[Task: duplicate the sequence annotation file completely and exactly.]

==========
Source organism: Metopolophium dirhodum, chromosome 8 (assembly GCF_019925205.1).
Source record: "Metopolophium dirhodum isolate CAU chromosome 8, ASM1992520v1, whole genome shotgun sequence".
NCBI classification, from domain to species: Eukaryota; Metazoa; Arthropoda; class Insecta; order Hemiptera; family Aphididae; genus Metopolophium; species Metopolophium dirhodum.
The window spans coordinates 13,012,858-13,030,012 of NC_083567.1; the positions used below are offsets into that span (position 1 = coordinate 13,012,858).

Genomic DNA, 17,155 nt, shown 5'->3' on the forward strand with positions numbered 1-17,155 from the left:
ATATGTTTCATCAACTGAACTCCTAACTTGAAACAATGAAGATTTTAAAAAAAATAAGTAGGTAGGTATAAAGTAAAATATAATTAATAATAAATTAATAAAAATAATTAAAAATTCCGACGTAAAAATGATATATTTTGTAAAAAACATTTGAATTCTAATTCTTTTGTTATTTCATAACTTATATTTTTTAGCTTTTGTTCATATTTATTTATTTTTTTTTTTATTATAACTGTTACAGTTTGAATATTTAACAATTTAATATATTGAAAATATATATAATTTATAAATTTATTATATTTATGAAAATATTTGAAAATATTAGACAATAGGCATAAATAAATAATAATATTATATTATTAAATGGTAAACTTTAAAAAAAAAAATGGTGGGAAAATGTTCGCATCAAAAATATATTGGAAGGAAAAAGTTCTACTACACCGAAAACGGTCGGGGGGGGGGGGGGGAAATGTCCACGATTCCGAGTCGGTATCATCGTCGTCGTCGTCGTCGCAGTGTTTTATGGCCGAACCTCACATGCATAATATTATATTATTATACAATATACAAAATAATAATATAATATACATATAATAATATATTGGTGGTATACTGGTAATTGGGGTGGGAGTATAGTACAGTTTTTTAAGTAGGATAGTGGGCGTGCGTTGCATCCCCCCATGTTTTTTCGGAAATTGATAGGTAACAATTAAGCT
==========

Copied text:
Source organism: Metopolophium dirhodum, chromosome 8 (assembly GCF_019925205.1).
Source record: "Metopolophium dirhodum isolate CAU chromosome 8, ASM1992520v1, whole genome shotgun sequence".
NCBI classification, from domain to species: Eukaryota; Metazoa; Arthropoda; class Insecta; order Hemiptera; family Aphididae; genus Metopolophium; species Metopolophium dirhodum.
The window spans coordinates 13,012,858-13,030,012 of NC_083567.1; the positions used below are offsets into that span (position 1 = coordinate 13,012,858).

Genomic DNA, 17,155 nt, shown 5'->3' on the forward strand with positions numbered 1-17,155 from the left:
ATATGTTTCATCAACTGAACTCCTAACTTGAAACAATGAAGATTTTAAAAAAAATAAGTAGGTAGGTATAAAGTAAAATATAATTAATAATAAATTAATAAAAATAATTAAAAATTCCGACGTAAAAATGATATATTTTGTAAAAAACATTTGAATTCTAATTCTTTTGTTATTTCATAACTTATATTTTTTAGCTTTTGTTCATATTTATTTATTTTTTTTTTTATTATAACTGTTACAGTTTGAATATTTAACAATTTAATATATTGAAAATATATATAATTTATAAATTTATTATATTTATGAAAATATTTGAAAATATTAGACAATAGGCATAAATAAATAATAATATTATATTATTAAATGGTAAACTTTAAAAAAAAAAATGGTGGGAAAATGTTCGCATCAAAAATATATTGGAAGGAAAAAGTTCTACTACACCGAAAACGGTCGGGGGGGGGGGGGGGAAATGTCCACGATTCCGAGTCGGTATCATCGTCGTCGTCGTCGTCGCAGTGTTTTATGGCCGAACCTCACATGCATAATATTATATTATTATACAATATACAAAATAATAATATAATATACATATAATAATATATTGGTGGTATACTGGTAATTGGGGTGGGAGTATAGTACAGTTTTTTAAGTAGGATAGTGGGCGTGCGTTGCATCCCCCCATGTTTTTTCGGAAATTGATAGGTAACAATTAAGCT